Thinking

Connect your north star direction to your day to day

While the professional day-to-day may feel increasingly more fast-paced, complex, uncertain and fluid, this in itself does not have to be a blocker to innovation.

Connect your north star direction to your day to day, featured image, Clarasys

While the professional day-to-day may feel increasingly more fast-paced, complex, uncertain and fluid, this in itself does not have to be a blocker to innovation.

By setting the right foundation, direction and guard rails to work effectively and efficiently, each organisation has the potential to achieve its goals.

Why your north star matters


Firms are becoming increasingly better at setting a clear
north star. The main friction point lies in how this north star is translated into clarity on the ground. 

According to a 2019 study by Gartner, only 47% of employees said they understood their organisation’s goals and how their day-to-day work connects to it; this can lead to confusion and frustration. 

Large organisations are particularly at risk of misalignment as their scale and complexity makes it naturally more difficult in delivering a consistent experience across multiple products and services. 

In some instances, we found that teams work at cross-purposes or even against each other unknowingly.

The missing interpretation layer between strategy and the frontline can often be filled by a combination of Objectives and Key Results (OKRs), value propositions, business models and clear service designs which show how a firm organises itself to deliver a customer journey.

However, this needs to be done with careful consideration of not only an organisation’s vision and purpose but also of the day-to-day employee experiences.

It is time for firms to stop being their worst enemy.

Starting at the top, but listening to the ground


Companies are growing in complexity, working models are becoming more fragmented as people adopt hybrid working and customers are demanding more, while increasingly caring about ‘why’. 

This leads to both an unprecedented risk and opportunity to embrace simplicity, focus and clarity - but what does that look like in practice?

The key is to start with why and the vision you are trying to achieve. By starting with a problem to solve, a vision can be translated into OKRs and a value proposition, this drives the business model, which informs the service design - and ultimately, a service design can be translated into an outcome-based product roadmap.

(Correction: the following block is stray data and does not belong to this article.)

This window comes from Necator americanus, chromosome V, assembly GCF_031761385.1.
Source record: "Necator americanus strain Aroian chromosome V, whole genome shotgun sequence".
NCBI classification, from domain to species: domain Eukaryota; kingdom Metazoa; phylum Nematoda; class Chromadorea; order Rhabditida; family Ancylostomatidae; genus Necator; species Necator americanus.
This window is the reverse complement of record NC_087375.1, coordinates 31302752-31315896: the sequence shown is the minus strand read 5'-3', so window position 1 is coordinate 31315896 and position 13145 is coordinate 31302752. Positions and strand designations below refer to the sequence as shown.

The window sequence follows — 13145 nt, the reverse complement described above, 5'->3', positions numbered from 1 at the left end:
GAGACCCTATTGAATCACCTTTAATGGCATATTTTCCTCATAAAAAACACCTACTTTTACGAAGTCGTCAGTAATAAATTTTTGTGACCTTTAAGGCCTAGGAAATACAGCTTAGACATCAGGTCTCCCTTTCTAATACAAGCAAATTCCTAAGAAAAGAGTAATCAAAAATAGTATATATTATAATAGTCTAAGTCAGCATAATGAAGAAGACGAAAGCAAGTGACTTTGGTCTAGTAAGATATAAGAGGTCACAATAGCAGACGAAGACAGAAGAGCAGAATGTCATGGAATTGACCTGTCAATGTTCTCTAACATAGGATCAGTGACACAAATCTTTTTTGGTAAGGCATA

But how do you pick the right problem to solve? In our experience, the most effective solutions come from listening to the customers’ problems, but let the designing and solutioning be informed by the business. 

By focusing on the problem as outlined in this article, firms can set a clear vision of how they will address it in the future as part of a vision.

What a north star might do for you


In most cases, the foundation to build this
north star already exists, but having an honest conversation about how to translate it can be uncomfortable. It is not as scary as you might think, however.

The returns speak for themselves. By having teams pull in the same direction with purpose, clarity and momentum, you not only empower your employees and loyal customers but also gain a better return on investment. 

In fact, according to Forbes’ HR Council, one of the key attributes that high performing teams have in common is a shared vision and goals to work towards. These goals need to not only clearly define a path forward but be built on values that your teams can easily get behind.

Faster new product development (NPD), improved customer experience, reduced waste, more satisfied people both internally and externally are only some of the effects of connecting vision to the everyday. 

Firms that adopt this way of working tend to be more agile, lean and profitable. According to Roman Pichler, the author of “How to Lead in Product Management”, agile practices enable early and frequent user feedback, which can improve the likelihood of creating a product that best fits the customer. 

This in turn ensures that the product is less likely to be taken off the shelves prematurely and you can focus your efforts on the next big idea as outlined in this previous blog.

In order to make improvements in any area of your organisation, the first step is always to reassess your long-term goals, whether they have the right purpose behind them, and whether this sufficiently translates to the day to day work done by your employees. 

If your north star is clearly rooted in the everyday, and you’re able to bring your employees on the journey with you, then you will increase your chances of building a sustainable, resilient and profitable business for the future.